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Europe is dead – Long live Europe!

By Maxime Parodi and Xavier Timbeau

The British people’s vote for Brexit merely reinforces the political logic that has become an imperative. On the one hand, people want to be consulted, while on the other, Europe is summoned to change. François Hollande believes that, “the vote of the United Kingdom is putting Europe to the test”; Alain JuppĂ© holds that, “we must write a new page, a new chapter, in the history of Europe”; the leaders of France’s National Front, but not they alone, are calling for a referendum on France’s membership in the EU and in the euro. Throughout Europe, debate along these same lines is underway. suite…»

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Brexit: What are the lessons for Europe?

By Catherine Mathieu and Henri Sterdyniak

The British vote to leave the European Union is aggravating the political crisis in Europe and in many European countries. Leaving the EU has become a possible alternative for the peoples of Europe, which may encourage parties advocating national sovereignty. The United Kingdom’s departure automatically increases the weight of the Franco-German couple, which could destabilize Europe. If Scotland leaves the UK to join the EU, independence movements in other regions (Catalonia, Corsica, etc.) could seek a similar outcome. But the fragility of Europe also stems from the failure of the strategy of “fiscal discipline / structural reforms”. suite…»

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The effects of the oil counter-shock: The best is yet to come!

By Eric Heyer and Paul Hubert

After falling sharply over the past two years, oil prices have been rising once again since the start of the year. While a barrel came in at around 110 dollars in early 2014 and 31 dollars in early 2016, it is now close to 50 dollars.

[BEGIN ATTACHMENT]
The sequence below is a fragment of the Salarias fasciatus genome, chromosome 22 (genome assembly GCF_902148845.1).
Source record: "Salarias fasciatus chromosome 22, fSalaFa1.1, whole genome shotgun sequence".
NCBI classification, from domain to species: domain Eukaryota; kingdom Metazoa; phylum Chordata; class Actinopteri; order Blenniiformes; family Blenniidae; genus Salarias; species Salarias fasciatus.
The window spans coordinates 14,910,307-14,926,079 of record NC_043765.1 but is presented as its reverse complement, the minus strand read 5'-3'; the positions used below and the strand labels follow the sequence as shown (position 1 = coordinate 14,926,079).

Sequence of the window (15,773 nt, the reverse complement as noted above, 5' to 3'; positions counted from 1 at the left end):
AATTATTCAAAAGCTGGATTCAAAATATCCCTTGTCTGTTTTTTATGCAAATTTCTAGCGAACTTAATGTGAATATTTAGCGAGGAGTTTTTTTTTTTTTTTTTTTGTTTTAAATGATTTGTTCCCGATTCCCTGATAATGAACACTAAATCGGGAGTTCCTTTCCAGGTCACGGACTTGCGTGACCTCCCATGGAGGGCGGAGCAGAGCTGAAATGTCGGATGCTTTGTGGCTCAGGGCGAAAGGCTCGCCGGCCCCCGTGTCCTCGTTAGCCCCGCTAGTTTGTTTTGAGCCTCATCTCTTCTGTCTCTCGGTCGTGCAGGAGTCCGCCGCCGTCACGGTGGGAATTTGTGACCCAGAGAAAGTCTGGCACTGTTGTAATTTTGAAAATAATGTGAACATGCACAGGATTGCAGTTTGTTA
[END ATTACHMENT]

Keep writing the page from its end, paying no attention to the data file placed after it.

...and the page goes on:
Will this rise in oil prices put a question mark over the gradual recovery that seems to have begun in France in 2016?

In a recent study, we attempted to answer three questions about the impact of oil prices on French growth: will a change in oil prices have an immediate effect, or is there a time lag between the change and the impact on GDP? Are the effects of rises and falls in oil prices asymmetrical? And do these effects depend on the business cycle? The main results of our study can be summarized as follows: suite…»

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What Donald Trump’s economic programme reveals

By Xavier Ragot

The US elections are proving to be very revealing. Three different perspectives on the current elections are yielding insights into three areas: first, on the state of the US economy, second, on the state of the thinking of economists, and finally, on the nature of the relationship between economists and politicians.

The US primaries were marked by both the “resistible rise” of Donald Trump and the emergence of Bernie Sanders, who has hit Hilary Clinton from the left but failed to win. suite…»

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Is the decline of industry due to the growth of services?

By Sarah Guillou

On Friday, April 8 2016, the Observatoire Français des Conjonctures Economiques (OFCE) began a series of quarterly seminars on the analysis of France’s productive network. The purpose is to bring together researchers and discussion of the situation, the diversity and the heterogeneity of the companies making up France’s production system. This discussion is now being fed by the increasing use of business data. We hope in this way to enrich the analysis of the strong and weak points in the country’s production fabric, with a view to guiding the development of public policies aimed at strengthening it.[1] suite…»

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Small recovery after a big crisis

By the Analysis and Forecasting Department

This text summarizes the 2016-2017 outlook for the global economy and the euro zone. Click here to consult the complete version [in French].